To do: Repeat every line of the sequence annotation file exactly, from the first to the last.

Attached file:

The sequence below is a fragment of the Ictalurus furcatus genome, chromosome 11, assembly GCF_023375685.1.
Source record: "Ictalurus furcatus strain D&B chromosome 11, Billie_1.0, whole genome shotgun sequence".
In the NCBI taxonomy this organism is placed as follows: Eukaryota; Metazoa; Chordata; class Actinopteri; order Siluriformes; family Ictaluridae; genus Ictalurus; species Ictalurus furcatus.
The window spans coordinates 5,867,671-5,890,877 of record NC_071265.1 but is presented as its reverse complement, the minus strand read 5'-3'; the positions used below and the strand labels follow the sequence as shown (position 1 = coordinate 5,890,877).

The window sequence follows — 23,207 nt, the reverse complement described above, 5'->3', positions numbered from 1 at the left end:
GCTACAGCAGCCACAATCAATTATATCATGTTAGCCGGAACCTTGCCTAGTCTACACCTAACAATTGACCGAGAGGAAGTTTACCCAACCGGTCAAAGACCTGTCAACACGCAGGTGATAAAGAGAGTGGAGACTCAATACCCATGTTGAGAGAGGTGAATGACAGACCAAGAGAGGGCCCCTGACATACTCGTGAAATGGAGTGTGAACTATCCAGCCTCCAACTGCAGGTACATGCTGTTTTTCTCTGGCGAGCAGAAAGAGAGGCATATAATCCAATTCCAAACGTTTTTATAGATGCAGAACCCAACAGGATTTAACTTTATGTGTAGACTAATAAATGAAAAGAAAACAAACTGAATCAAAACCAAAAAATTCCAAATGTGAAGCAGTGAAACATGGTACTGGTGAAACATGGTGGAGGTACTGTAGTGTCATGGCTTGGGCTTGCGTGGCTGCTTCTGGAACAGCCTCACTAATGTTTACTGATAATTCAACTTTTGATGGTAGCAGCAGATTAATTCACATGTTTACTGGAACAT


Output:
The sequence below is a fragment of the Ictalurus furcatus genome, chromosome 11, assembly GCF_023375685.1.
Source record: "Ictalurus furcatus strain D&B chromosome 11, Billie_1.0, whole genome shotgun sequence".
In the NCBI taxonomy this organism is placed as follows: Eukaryota; Metazoa; Chordata; class Actinopteri; order Siluriformes; family Ictaluridae; genus Ictalurus; species Ictalurus furcatus.
The window spans coordinates 5,867,671-5,890,877 of record NC_071265.1 but is presented as its reverse complement, the minus strand read 5'-3'; the positions used below and the strand labels follow the sequence as shown (position 1 = coordinate 5,890,877).

The window sequence follows — 23,207 nt, the reverse complement described above, 5'->3', positions numbered from 1 at the left end:
GCTACAGCAGCCACAATCAATTATATCATGTTAGCCGGAACCTTGCCTAGTCTACACCTAACAATTGACCGAGAGGAAGTTTACCCAACCGGTCAAAGACCTGTCAACACGCAGGTGATAAAGAGAGTGGAGACTCAATACCCATGTTGAGAGAGGTGAATGACAGACCAAGAGAGGGCCCCTGACATACTCGTGAAATGGAGTGTGAACTATCCAGCCTCCAACTGCAGGTACATGCTGTTTTTCTCTGGCGAGCAGAAAGAGAGGCATATAATCCAATTCCAAACGTTTTTATAGATGCAGAACCCAACAGGATTTAACTTTATGTGTAGACTAATAAATGAAAAGAAAACAAACTGAATCAAAACCAAAAAATTCCAAATGTGAAGCAGTGAAACATGGTACTGGTGAAACATGGTGGAGGTACTGTAGTGTCATGGCTTGGGCTTGCGTGGCTGCTTCTGGAACAGCCTCACTAATGTTTACTGATAATTCAACTTTTGATGGTAGCAGCAGATTAATTCACATGTTTACTGGAACAT